Thursday, February 14, 2008

Runaway Slave-A case study

It is so sad and hard to believe that less than 150 years ago, most african american people in this country were held as slaves. They were treated as property of others and when lost(purposely because they often ran away), reward ads were put in the paper in an attempt to get them back.

Here is one such ad that I found regarding a young man named Adam.

TWENTY DOLLARS REWARD-Ranaway from the subscriber, on
the morning of the 1st December. the negro boy ADAM, aged about 14 years,of usual size for his age,a front tooth out,stutters when spoken to;a smooth black face,a scar on the right eye; had on a tweed coat,with plaid lining,with old striped shirt;don't walk straight.The above reward will be paid for his arrest and delivery to me.
New Levae
Source: The Daily Picayune, December 9, 1849

This poor young man was only 14 years old. By today's standard's, he would be in Middle school, possibly listening to R and B or rap music, playing video games or sports and flirting with the young girls his age or working hard in school to get grades so that he can someday become a doctor or a lawyer or maybe even president! The ad says that he was of usual size for his age, a front tooth out, stutters when talked to, a smooth black face except for a scar on his eye. These are tale-tell signs that this young man had been beaten and mistreated which may explain why his tooth was out and a scar was on his eye. Did this young man stutter because he was talked to so harshly his voiced trembled from fear to the point his words did not come out right? Plus, the article said he did not walk straight. Was this also due to a brutal beating? I can't say for sure but there was a definite reason the young man felt the need to run away in the dead of winter, December 1st. It had to have been cold outside.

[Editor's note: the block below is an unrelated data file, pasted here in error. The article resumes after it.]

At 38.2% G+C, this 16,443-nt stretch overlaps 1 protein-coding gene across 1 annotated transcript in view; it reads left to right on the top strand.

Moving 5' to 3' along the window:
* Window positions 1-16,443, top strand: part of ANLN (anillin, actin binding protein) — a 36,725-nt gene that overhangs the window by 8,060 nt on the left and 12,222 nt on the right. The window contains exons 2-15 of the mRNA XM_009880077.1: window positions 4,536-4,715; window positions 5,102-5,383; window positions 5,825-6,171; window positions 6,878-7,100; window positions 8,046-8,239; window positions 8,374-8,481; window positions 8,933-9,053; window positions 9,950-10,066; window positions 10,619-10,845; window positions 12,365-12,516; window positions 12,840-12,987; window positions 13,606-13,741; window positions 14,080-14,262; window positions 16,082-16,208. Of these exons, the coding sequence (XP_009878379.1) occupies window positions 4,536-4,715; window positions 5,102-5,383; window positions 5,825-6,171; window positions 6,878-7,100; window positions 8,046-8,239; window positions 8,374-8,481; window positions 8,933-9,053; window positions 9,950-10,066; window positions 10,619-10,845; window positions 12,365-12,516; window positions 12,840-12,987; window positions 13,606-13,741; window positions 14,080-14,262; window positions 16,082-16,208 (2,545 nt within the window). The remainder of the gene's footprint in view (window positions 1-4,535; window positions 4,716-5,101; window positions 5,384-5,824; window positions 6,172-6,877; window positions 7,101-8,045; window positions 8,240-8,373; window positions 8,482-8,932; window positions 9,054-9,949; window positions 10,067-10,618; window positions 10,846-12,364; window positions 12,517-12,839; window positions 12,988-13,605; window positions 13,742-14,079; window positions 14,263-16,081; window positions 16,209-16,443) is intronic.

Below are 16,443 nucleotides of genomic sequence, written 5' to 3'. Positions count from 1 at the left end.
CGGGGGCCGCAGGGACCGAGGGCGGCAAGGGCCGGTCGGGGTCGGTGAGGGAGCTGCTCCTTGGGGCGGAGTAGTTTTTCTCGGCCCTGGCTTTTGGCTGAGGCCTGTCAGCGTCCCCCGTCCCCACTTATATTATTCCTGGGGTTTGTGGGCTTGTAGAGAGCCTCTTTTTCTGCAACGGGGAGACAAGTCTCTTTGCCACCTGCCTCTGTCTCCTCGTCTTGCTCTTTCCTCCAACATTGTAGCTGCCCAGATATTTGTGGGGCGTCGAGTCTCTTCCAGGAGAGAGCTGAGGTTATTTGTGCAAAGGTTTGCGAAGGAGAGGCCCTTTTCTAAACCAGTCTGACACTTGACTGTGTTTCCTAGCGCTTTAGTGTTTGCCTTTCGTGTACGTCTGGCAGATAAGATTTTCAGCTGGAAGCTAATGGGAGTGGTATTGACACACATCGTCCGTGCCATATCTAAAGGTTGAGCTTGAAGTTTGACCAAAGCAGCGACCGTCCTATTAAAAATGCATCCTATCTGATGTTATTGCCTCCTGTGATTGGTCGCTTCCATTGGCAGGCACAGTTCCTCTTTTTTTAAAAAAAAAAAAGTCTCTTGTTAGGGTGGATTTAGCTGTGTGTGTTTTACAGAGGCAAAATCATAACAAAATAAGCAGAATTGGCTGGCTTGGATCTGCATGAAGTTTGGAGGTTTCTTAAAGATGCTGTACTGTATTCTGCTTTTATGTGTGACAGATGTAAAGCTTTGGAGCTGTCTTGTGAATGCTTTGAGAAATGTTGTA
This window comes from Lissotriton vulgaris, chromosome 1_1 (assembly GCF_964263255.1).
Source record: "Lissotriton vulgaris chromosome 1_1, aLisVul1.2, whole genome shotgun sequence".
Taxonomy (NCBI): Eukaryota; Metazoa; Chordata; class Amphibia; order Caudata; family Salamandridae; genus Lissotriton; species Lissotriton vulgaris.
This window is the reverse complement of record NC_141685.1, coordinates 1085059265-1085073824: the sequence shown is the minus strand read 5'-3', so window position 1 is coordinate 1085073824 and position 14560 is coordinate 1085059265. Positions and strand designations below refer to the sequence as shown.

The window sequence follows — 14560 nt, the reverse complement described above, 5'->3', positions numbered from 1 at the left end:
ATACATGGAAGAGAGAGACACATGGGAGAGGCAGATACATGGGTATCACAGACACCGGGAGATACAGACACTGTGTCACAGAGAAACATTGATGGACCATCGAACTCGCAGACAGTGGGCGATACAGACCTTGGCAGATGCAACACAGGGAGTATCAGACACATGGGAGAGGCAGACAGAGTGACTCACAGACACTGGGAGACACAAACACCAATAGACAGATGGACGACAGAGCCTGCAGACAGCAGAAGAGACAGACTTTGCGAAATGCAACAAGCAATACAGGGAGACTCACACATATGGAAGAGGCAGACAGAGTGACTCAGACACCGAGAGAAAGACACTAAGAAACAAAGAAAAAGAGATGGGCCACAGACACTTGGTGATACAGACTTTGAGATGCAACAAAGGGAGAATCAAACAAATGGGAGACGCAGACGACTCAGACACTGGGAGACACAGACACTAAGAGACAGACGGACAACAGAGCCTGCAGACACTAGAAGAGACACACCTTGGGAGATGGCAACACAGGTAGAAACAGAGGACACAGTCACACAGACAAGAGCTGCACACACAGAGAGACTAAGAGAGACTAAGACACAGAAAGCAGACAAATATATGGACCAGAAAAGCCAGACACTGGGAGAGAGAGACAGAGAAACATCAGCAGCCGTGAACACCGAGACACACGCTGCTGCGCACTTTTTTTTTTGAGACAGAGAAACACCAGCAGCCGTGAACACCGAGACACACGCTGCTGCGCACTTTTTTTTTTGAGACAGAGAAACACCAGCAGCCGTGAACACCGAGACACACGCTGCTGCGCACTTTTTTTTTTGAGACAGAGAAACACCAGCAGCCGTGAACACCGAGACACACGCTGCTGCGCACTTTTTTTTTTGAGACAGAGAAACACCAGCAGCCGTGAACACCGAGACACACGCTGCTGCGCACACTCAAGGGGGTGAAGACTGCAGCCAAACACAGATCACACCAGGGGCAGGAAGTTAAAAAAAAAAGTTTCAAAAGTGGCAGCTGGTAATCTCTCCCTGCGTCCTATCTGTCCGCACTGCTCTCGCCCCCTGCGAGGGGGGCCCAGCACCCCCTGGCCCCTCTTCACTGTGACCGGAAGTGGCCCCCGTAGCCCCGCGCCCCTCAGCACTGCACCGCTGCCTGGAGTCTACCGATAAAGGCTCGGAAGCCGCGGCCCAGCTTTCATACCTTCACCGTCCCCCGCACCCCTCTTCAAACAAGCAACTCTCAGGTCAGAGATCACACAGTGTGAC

The article ran in 1849. The owner of this young man was listed as a Leopold Dalshiemer. I looked him up on the 1850 census and discovered that he owned a Clothing Store and was from France.His net worth was $5,000. A lot in those days.
(I wonder if that is why Mr. Dalsheimer could describe so well what young Adam was wearing. Was it because his clothes came Dalsheimer's clothing store?)By 1860, Leopold Dalsheimer aged 53 (born 1807) and his wife Adel and their 6 children had relocated to Baton Rouge.

I also found Leopold Dalshiemer on the 1850 slave schedule from when he was still in in New Orleans with 2 black female slaves, one 30 year old and the other 8 years old. He also appears on the 1860 slave schedule with 2 slave slaves, a 17 yr old mulatto female and a 12 year old mulatto girl. None of these slaves appear to be young Adam which means either he was successful in his getaway, he was returned and sold, or he could have been murdered.

Unfortunately, I was not able to locate Adam on the census after slavery ended because I did not know his last name. I even tried looking under the Slaveowner's last name, Dalsheimer on the chance he could have been wearing his name but with no success. Even if he had worn it at one time, if he was able to escape safely, he probably would have changed his name.

Anyway, what I can say is that we are so fortunate that God delivered us as a people and a nation from this kind of life of brutality on mankind. We should be grateful that our own children today are not subjected to this kind of brutality. In reading this, it is my hope that this young made a successful getaway or lived to see freedom in 1865. If neither was the case, by now, he has passed on to glory and made his permanent escape to the freedom of heaven!


Anonymous said...

Your web site is great!

Here is the url of the blog from the Archives of the Sandusky Library, if you would like to take a look:

Dorene Paul, Reference Assistant

Anonymous said...

Leopold Dalsheimer was my great-great-great grandfather. I want you to know that I am appalled and saddened that anyone in my family was involved in the exploitation of others in such a brutal way. There is no excuse. I, like you, hope that young Adam escaped and made his way to a life of freedom.